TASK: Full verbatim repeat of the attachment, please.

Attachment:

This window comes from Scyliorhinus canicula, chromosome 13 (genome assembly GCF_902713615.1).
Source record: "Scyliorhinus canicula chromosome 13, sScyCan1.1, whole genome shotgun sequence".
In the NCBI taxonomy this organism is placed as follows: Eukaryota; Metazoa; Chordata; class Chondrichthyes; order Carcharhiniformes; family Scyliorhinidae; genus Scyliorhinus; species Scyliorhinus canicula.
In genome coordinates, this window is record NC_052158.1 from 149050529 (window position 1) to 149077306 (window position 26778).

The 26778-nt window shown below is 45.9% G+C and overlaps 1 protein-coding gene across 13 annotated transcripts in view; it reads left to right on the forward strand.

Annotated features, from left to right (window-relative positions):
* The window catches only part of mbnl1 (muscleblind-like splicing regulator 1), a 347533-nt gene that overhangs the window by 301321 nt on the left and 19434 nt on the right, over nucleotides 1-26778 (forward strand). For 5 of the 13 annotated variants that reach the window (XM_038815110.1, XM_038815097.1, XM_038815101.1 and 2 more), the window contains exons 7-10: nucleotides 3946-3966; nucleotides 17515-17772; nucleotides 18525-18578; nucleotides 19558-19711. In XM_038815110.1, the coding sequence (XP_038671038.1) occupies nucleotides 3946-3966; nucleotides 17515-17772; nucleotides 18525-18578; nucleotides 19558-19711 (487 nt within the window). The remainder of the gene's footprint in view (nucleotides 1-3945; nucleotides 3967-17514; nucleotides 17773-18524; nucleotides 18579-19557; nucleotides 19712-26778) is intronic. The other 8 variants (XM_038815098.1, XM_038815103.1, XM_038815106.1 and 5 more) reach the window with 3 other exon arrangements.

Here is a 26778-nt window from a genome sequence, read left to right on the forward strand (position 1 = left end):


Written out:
This window comes from Scyliorhinus canicula, chromosome 13 (genome assembly GCF_902713615.1).
Source record: "Scyliorhinus canicula chromosome 13, sScyCan1.1, whole genome shotgun sequence".
In the NCBI taxonomy this organism is placed as follows: Eukaryota; Metazoa; Chordata; class Chondrichthyes; order Carcharhiniformes; family Scyliorhinidae; genus Scyliorhinus; species Scyliorhinus canicula.
In genome coordinates, this window is record NC_052158.1 from 149050529 (window position 1) to 149077306 (window position 26778).

The 26778-nt window shown below is 45.9% G+C and overlaps 1 protein-coding gene across 13 annotated transcripts in view; it reads left to right on the forward strand.

Annotated features, from left to right (window-relative positions):
* The window catches only part of mbnl1 (muscleblind-like splicing regulator 1), a 347533-nt gene that overhangs the window by 301321 nt on the left and 19434 nt on the right, over nucleotides 1-26778 (forward strand). For 5 of the 13 annotated variants that reach the window (XM_038815110.1, XM_038815097.1, XM_038815101.1 and 2 more), the window contains exons 7-10: nucleotides 3946-3966; nucleotides 17515-17772; nucleotides 18525-18578; nucleotides 19558-19711. In XM_038815110.1, the coding sequence (XP_038671038.1) occupies nucleotides 3946-3966; nucleotides 17515-17772; nucleotides 18525-18578; nucleotides 19558-19711 (487 nt within the window). The remainder of the gene's footprint in view (nucleotides 1-3945; nucleotides 3967-17514; nucleotides 17773-18524; nucleotides 18579-19557; nucleotides 19712-26778) is intronic. The other 8 variants (XM_038815098.1, XM_038815103.1, XM_038815106.1 and 5 more) reach the window with 3 other exon arrangements.

Here is a 26778-nt window from a genome sequence, read left to right on the forward strand (position 1 = left end):